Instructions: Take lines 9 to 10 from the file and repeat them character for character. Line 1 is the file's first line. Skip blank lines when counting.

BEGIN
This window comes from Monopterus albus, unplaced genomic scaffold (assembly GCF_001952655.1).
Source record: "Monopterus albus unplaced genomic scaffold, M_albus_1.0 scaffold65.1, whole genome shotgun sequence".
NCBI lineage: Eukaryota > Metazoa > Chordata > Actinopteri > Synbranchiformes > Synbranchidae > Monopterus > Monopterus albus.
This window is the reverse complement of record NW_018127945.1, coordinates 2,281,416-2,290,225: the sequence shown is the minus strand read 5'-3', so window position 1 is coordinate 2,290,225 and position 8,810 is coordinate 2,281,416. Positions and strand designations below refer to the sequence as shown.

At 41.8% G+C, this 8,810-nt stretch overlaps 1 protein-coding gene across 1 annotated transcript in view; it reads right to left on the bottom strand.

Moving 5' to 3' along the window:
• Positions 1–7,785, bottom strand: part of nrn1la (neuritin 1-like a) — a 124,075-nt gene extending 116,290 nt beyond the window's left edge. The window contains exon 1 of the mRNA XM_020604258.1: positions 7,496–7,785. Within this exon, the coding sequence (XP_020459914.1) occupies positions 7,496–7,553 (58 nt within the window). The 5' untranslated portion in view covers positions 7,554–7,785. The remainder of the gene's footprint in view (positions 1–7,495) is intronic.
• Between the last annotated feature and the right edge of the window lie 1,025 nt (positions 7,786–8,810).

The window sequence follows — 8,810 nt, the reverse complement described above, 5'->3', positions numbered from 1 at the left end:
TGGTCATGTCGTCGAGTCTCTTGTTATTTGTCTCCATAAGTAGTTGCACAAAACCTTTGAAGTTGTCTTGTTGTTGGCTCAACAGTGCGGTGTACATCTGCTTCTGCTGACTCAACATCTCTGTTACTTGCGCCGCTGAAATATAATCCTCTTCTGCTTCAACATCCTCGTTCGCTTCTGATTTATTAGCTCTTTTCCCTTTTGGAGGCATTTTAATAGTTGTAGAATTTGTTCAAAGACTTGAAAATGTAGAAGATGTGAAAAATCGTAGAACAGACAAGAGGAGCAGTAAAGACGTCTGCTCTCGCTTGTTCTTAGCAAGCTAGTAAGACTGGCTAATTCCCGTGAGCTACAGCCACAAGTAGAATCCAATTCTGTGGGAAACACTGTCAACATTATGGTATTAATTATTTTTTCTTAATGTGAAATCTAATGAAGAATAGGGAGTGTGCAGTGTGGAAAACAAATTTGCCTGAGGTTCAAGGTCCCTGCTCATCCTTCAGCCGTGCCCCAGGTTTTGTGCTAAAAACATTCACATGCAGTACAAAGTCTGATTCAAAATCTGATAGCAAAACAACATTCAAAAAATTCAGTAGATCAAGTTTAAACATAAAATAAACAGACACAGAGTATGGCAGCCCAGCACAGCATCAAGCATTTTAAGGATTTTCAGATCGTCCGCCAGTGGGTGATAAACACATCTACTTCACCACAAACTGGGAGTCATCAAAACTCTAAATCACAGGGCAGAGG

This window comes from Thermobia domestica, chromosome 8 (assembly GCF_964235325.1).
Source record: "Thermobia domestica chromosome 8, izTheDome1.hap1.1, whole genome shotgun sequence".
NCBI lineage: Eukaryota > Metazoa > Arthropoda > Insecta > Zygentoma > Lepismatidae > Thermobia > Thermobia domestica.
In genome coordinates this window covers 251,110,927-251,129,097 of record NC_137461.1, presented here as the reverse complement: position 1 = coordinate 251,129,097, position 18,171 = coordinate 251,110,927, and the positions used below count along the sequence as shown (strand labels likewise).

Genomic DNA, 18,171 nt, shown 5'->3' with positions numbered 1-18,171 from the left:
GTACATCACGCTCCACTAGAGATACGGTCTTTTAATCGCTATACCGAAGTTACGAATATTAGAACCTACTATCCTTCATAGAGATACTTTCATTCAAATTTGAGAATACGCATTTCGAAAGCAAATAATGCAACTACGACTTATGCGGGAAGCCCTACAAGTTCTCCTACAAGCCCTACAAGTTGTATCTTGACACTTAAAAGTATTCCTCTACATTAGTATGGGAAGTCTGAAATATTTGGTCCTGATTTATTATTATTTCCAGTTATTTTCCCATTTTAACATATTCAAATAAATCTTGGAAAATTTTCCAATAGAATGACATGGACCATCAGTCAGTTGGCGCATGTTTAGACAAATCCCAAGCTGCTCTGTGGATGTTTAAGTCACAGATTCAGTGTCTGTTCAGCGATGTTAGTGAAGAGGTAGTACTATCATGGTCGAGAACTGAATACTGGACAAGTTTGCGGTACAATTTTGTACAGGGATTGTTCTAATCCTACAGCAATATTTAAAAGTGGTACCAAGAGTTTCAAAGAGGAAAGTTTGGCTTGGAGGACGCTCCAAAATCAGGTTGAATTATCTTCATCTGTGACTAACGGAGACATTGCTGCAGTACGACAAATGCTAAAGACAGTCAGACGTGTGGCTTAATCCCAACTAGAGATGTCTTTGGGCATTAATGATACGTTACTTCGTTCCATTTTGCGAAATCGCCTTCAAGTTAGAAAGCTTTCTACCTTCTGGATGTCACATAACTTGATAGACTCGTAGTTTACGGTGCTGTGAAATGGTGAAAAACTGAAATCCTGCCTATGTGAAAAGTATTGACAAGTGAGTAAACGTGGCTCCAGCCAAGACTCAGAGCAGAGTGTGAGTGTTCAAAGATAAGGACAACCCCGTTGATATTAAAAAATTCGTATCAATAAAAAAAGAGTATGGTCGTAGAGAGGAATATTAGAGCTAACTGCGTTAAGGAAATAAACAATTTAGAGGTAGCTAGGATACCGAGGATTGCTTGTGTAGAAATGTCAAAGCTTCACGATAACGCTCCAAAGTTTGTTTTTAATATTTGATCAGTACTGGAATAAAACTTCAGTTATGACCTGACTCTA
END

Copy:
The window sequence follows — 8,810 nt, the reverse complement described above, 5'->3', positions numbered from 1 at the left end:
TGGTCATGTCGTCGAGTCTCTTGTTATTTGTCTCCATAAGTAGTTGCACAAAACCTTTGAAGTTGTCTTGTTGTTGGCTCAACAGTGCGGTGTACATCTGCTTCTGCTGACTCAACATCTCTGTTACTTGCGCCGCTGAAATATAATCCTCTTCTGCTTCAACATCCTCGTTCGCTTCTGATTTATTAGCTCTTTTCCCTTTTGGAGGCATTTTAATAGTTGTAGAATTTGTTCAAAGACTTGAAAATGTAGAAGATGTGAAAAATCGTAGAACAGACAAGAGGAGCAGTAAAGACGTCTGCTCTCGCTTGTTCTTAGCAAGCTAGTAAGACTGGCTAATTCCCGTGAGCTACAGCCACAAGTAGAATCCAATTCTGTGGGAAACACTGTCAACATTATGGTATTAATTATTTTTTCTTAATGTGAAATCTAATGAAGAATAGGGAGTGTGCAGTGTGGAAAACAAATTTGCCTGAGGTTCAAGGTCCCTGCTCATCCTTCAGCCGTGCCCCAGGTTTTGTGCTAAAAACATTCACATGCAGTACAAAGTCTGATTCAAAATCTGATAGCAAAACAACATTCAAAAAATTCAGTAGATCAAGTTTAAACATAAAATAAACAGACACAGAGTATGGCAGCCCAGCACAGCATCAAGCATTTTAAGGATTTTCAGATCGTCCGCCAGTGGGTGATAAACACATCTACTTCACCACAAACTGGGAGTCATCAAAACTCTAAATCACAGGGCAGAGG